Dec 12, 2013

[TV] The Venture Bros: Season 2

Continuing my adventures following The Venture Bros., we're now on the second season of the show for today's review. The first season wasn't necessarily all that coherent (which is part of the show's charm), but that still didn't stop it from getting to another season. And as with many other shows, this also presented an opportunity for the writers to actually start to expand on the character back stories and flesh things out even further.

This is not to say that the show suddenly evolved into a serious adventure cartoon or something like that. As much as characters have had a chance to develop, they continue to be highly damaged and whose sanity may often be in question given their life choices. But it's the craziness that helps make everything so much fun on a number of levels.

I appreciated the fact that we got a lot more focus on The Monarch as compared to other villains. A revolving line-up of baddies can be pretty fun, but the show really needed to give us more Monarch. And in turn, we also got more exposure to his rather unusual henchmen.

Synopsis: The Venture Bros. is an animated comedy adventure series created by Jackson Publick (Christopher McCulloch) and Doc Hammer. It airs as part of Cartoon Network's Adult Swim block of programming - which is targeted for more mature audiences.

At the end of the first season, we were all shocked by the death of titular characters Hank (Christopher McCulloch) and Dean (Michael Sinterniklaas) Venture. Dr. Venture (James Urbaniak) ends up going on a tour of the world in his grief while Dr. Orpheus (Steven Rattazzi) decides to take it upon himself to bring the boys back to life since he feels he was partly responsible for their deaths. But in a strange reveal, Dr. Venture eventually admits that he's been maintaining multiple clones of the boys due to their tendency to put themselves in harm's away. And thus we're introduced to a new plot device that becomes pretty important as the series continues on.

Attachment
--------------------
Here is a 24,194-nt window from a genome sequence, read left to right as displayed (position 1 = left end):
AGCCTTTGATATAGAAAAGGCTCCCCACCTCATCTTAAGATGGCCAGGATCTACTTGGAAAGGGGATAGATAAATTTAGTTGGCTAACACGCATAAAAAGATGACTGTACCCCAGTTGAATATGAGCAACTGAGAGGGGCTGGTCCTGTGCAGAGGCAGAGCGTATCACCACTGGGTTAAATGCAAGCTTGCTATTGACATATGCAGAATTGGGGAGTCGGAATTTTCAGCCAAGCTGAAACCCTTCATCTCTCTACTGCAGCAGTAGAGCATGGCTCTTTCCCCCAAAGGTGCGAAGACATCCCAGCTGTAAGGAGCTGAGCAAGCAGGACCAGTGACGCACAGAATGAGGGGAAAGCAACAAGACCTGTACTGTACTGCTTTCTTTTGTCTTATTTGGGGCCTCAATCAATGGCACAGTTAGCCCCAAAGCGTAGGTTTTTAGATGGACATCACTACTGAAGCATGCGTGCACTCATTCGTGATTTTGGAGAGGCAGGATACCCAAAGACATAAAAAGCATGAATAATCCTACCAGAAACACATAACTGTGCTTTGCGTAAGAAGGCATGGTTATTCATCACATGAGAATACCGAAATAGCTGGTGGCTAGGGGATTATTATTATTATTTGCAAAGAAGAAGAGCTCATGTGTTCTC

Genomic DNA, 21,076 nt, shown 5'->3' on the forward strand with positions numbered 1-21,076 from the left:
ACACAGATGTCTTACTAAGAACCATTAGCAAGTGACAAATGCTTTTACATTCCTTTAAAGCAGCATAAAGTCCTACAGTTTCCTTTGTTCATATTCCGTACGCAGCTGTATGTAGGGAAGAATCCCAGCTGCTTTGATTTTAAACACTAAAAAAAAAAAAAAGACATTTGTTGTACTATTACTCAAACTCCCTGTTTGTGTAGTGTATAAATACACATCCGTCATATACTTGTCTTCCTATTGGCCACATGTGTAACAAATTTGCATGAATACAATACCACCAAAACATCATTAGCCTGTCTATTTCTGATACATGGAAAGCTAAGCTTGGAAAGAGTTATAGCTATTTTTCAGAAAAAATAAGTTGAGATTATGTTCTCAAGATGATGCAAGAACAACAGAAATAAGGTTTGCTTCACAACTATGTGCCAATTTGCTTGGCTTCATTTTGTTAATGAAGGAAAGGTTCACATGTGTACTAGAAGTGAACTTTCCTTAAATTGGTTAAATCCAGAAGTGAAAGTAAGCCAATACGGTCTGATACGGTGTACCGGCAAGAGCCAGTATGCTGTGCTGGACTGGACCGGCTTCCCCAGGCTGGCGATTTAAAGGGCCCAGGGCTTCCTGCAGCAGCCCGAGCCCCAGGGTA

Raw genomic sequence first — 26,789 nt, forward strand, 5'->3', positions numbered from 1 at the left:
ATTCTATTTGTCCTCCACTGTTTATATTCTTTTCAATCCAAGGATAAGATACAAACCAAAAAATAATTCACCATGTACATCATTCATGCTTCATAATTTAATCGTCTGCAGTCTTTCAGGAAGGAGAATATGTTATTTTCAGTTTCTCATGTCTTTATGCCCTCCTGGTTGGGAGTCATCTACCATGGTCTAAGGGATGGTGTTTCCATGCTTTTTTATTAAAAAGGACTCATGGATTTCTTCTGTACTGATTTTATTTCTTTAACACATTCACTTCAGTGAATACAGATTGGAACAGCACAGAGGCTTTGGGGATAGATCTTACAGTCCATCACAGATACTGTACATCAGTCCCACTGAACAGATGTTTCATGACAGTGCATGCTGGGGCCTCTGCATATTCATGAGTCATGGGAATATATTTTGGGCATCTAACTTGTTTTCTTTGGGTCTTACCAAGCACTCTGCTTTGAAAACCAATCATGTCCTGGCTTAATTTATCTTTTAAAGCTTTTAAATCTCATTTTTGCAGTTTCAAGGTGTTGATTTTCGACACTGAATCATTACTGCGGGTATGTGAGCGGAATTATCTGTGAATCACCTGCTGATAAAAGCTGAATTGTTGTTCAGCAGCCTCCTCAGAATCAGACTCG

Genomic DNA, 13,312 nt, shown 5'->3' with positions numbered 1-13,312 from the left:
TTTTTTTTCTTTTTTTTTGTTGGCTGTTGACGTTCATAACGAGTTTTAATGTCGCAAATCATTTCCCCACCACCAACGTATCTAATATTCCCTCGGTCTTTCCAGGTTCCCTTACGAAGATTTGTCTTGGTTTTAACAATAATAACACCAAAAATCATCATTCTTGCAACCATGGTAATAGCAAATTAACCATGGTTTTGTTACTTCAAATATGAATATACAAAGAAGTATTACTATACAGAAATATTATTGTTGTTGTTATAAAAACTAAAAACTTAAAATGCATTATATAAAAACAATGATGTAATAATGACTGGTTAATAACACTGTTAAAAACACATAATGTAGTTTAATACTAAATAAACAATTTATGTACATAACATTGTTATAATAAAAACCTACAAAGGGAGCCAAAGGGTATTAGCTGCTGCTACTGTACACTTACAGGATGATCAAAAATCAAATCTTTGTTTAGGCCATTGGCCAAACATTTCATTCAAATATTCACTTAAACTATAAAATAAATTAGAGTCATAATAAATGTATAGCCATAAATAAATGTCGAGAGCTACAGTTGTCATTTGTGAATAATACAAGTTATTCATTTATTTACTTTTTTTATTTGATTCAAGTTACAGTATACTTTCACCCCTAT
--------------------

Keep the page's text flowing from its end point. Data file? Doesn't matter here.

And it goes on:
Meanwhile The Monarch (Christopher McCulloch) is still in jail, but is naturally trying to figure out a way out. His plan is to escape from prison and find a way to woo back Dr. Girlfriend (Doc Hammer), who is back with ex-lover Phantom Limb (James Urbaniak). This eventually leads to him reconnecting with two of his henchmen, 21 (Doc Hammer) and 24 (Christopher McCulloch).

I mentioned the series tries to expand a bit on the back stories of the various characters, which it does in its unique Venture Way. In "Assassinanny 911" we have Venture bodyguard Brock Samson (Patrick Warburton) on an official assignment from the Office of Secret Intelligence (OSI) to assassinate his former mentor, Colonel Hunter Gathers (Christopher McCulloch). It's an interesting look into what kind of a mad man could shame the borderline psychopath that is Brock plus the episode also offers another chance to enjoy Brock's odd love interest Molotov Cocktease (Mia Barron).

In "I Know Why The Caged Bird Kills", we are introduced to the somewhat crazy Myra Brandish (Joanna Adler), the Venture family's former bodyguard. She kidnaps Hank and Dean claiming to be their long lost mother, although the truth of this is rather questionable. At the same time this episode has Dr. Henry Killinger (Christopher McCulloch) and his Magic Murder Bag. He joins the Monarch with the express desire to help him better organize his criminal empire.

And the season ender - the two-part episode "Showdown at Cremation Creek" is quite the epic Venture story. I won't go into details in order not to spoil things, but I have to admit that it was a lot of fun. Plus it had David Bowie!

 This season really helped me better appreciate Henchman 21 and 24 more than anything else. Sure there's The Monarch and his obsession with Dr. Venture, but there's something about the Henchmen that I really enjoy. Maybe it's because they're just two geeks in the middle of everything with a bit of a gift for avoiding getting killed despite facing enemies like Brock Samson.

The Venture Family continues to be as annoying as ever with Brock Samson probably being the most interesting part of those stories. And yes, I suppose I have a bit of a soft spot for Dr. Orpheus and the Order of the Triad. They're probably among the worst magically-inclined heroes around but they work so well in the context of the show.

On the whole, the second season of The Venture Bros. is a great continuation of this cartoon and one that is starting to better embrace the fact that they can tell more complex stories with now-established characters. Thus I'm happy to rate this season with 4 instances Dean is mistaken for a girl out of a possible 5.

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